The immune system and atherosclerosis

Dor Harats (Tel Hashomer, Israel) gave a state-of-the-art lecture on the role of the immune system in atherosclerosis, addressing the relationship between inflammation and atherosclerosis, which has recently gained prominence with the recognition that statin treatment may have specific anti-inflammatory actions independent of their lipid-lowering effects (33). Thus, in addition to the traditional risk factors of dyslipidemia, diabetes, hypertension, and smoking, a number of biological mediators of inflammation, including T-cells and macrophages, appear to be crucial to the development of the atherosclerotic lesion, causing endothelial dysfunction and the hypercoagulable state. Atherosclerosis, Harats pointed out, starts with foam cells entering the blood vessel early in life, and “the immune system cannot stay indifferent to it,” particularly in mediating the development of acute events that occur at sites of arterial wall inflammation. Repair of the atherosclerotic lesion may therefore require agents to decr ease inflammation, either indirectly by lowering lipid or oxidized lipid levels or by direct anti-inflammatory actions.

Antigen-presenting cells and T-cells are present in atherosclerotic plaques.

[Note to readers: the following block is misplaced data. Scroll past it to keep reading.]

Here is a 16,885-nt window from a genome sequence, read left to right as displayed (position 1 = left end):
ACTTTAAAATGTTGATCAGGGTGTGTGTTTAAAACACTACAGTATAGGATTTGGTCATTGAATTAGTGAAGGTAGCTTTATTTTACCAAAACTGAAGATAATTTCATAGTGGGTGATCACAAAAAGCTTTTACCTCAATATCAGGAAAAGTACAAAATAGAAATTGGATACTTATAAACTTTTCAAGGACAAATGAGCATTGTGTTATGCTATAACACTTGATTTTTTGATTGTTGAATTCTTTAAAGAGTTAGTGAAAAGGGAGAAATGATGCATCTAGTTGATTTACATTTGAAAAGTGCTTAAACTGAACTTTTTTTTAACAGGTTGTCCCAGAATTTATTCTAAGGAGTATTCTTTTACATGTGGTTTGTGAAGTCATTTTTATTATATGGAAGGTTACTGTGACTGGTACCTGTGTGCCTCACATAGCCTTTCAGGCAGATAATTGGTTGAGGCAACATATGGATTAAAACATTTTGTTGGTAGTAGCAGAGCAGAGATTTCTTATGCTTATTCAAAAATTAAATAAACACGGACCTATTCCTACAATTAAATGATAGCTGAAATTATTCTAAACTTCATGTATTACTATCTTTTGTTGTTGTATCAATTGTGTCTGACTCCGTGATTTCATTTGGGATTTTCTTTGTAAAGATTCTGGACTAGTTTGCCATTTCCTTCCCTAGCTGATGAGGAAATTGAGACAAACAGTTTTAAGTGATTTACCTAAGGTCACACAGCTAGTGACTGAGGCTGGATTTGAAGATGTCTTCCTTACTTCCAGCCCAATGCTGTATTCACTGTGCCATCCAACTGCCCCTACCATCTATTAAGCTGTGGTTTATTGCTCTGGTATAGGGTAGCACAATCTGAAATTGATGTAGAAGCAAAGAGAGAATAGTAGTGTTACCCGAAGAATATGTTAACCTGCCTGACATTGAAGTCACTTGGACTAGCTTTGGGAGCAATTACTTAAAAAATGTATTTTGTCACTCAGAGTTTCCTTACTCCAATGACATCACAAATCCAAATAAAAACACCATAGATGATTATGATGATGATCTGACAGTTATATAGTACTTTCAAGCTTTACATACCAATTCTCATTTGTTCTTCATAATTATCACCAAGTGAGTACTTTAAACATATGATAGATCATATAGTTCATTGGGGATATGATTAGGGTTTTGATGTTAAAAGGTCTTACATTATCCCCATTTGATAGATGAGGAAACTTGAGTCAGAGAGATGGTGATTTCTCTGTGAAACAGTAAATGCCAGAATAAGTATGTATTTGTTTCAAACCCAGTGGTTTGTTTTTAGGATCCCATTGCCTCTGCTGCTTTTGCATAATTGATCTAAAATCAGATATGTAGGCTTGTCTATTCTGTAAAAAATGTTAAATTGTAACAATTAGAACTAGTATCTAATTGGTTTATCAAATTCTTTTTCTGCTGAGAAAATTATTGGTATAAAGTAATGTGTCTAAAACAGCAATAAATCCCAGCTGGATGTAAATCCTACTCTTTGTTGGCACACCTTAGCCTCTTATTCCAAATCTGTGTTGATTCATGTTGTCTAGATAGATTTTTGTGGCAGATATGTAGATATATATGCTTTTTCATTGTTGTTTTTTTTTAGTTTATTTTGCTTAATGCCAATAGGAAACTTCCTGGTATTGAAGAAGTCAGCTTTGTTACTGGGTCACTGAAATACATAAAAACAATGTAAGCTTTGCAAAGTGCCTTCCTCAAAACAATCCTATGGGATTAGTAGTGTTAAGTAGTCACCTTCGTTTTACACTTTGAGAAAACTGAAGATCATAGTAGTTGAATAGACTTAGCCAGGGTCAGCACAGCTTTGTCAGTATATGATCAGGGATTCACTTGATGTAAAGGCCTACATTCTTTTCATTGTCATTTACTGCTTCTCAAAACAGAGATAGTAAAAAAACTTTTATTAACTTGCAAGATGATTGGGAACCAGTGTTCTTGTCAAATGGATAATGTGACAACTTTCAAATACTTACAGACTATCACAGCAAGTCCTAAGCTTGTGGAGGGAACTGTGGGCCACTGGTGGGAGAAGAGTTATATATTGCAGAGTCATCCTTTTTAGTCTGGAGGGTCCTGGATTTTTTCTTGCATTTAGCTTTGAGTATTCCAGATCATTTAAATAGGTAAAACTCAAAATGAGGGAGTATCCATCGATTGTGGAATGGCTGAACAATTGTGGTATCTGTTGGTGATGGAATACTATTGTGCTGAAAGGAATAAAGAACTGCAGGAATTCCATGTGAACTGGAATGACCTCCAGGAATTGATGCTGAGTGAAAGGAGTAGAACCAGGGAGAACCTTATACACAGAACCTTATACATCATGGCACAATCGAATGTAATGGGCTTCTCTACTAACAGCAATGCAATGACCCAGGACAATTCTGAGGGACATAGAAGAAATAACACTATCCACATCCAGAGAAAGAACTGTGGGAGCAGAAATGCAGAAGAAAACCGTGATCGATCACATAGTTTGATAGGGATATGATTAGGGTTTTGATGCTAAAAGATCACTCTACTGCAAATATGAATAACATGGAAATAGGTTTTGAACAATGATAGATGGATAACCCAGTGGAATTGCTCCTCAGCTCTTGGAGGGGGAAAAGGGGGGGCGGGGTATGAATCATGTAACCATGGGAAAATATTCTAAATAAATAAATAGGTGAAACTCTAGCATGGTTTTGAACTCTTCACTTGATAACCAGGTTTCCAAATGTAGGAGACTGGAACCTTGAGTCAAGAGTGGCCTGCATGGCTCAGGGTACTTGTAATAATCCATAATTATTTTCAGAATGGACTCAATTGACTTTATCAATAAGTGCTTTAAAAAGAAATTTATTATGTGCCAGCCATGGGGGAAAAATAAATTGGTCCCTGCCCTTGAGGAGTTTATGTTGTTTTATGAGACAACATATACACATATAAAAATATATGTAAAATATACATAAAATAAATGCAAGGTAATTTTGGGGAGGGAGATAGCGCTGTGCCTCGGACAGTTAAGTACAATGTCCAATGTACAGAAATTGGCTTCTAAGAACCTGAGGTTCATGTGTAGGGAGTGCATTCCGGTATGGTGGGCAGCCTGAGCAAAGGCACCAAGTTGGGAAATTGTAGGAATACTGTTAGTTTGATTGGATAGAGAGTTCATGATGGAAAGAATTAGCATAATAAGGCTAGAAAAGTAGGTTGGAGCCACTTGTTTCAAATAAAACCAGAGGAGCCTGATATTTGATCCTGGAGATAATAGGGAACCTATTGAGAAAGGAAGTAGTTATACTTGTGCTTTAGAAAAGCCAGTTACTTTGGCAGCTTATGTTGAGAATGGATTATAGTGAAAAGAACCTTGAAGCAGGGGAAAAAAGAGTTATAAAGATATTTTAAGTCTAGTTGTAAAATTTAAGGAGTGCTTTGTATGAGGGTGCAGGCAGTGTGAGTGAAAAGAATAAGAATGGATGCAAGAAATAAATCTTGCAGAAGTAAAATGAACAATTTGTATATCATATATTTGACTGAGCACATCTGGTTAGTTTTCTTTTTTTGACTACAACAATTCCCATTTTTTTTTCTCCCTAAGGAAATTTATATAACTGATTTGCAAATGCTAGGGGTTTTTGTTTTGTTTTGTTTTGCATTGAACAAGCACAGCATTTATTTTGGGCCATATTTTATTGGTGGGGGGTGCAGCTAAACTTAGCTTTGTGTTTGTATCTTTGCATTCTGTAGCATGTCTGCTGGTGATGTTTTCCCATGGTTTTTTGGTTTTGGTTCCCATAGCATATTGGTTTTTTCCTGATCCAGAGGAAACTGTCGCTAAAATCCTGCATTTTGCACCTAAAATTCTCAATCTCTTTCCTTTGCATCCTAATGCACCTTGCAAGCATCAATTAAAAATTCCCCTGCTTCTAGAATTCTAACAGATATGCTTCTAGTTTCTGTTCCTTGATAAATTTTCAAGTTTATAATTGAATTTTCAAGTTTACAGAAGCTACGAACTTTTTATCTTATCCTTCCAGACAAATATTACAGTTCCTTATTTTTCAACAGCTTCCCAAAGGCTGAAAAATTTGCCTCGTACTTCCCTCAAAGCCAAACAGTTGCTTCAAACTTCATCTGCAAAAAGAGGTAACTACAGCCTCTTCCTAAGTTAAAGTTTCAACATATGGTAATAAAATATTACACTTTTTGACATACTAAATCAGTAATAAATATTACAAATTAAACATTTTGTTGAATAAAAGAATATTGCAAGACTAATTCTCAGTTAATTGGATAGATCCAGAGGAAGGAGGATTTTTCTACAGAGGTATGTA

Evidence that an antigen is involved includes its presence in the lesion, the triggering of humoral and cellular responses, immunization with the antigen affecting atherosclerosis, transferrable immunity, and decreased disease when the immune response is suppressed. A potential auto-antibody is oxidized LDL (oxLDL). Both antibodies and T-cell clones recognizing oxLDL are present in atherosclerotic plaques, and there is evidence that oxLDL drives T-cell responses. Immunization of mice not expressing apoE with oxLDL leads to T-cell– dependent antibody formation, which is protective against atherosclerosis (34). Another antigenic protein may be heat shock protein (HSP)-65. Antibodies to HSP-65 are associated with carotid atherosclerosis and mediate endothelial dysfunction, whereas immunization with HSP-65 increases atherosclerosis, which can then be reduced by administration of an anti-CD3 antibody and prednisone to block T-cell function. An adoptive transfer study showed that administering HSP-65–reactive T-c ells to mice lacking LDL receptor increased atherosclerosis. Another antigen, [beta]2-glycoprotein (GP)-I, is an in vivo anticoagulant that probably mediates the anticardiolipin syndrome. Anti [beta]2-GP-I is associated with premature atherosclerosis, and these antibodies activate endothelial cells, with increased expression of adhesion molecules as well as increased oxLDL uptake. Immunization with human anti-[beta]2-GP-I IgG from a patient with anticardiolipin syndrome induced atherosclerosis in LDL receptor null mice (35). Further studies have shown that human atherosclerotic lesions are positive in immunohistochemical staining for this antibody, which localizes with CD4 and CD8 T-cells. The antigen is incorporated into macrophages in atherosclerotic lesions as well, and adoptive transfer of [beta]2-GP-I-reactive T-cells can cause atherosclerosis. Thus, HSP-65 and [beta]2-GP-I may be protective, with immune response to them worsening atherosclerosis, whereas oxLDL is harmful, with immune response improving atherosclerosis.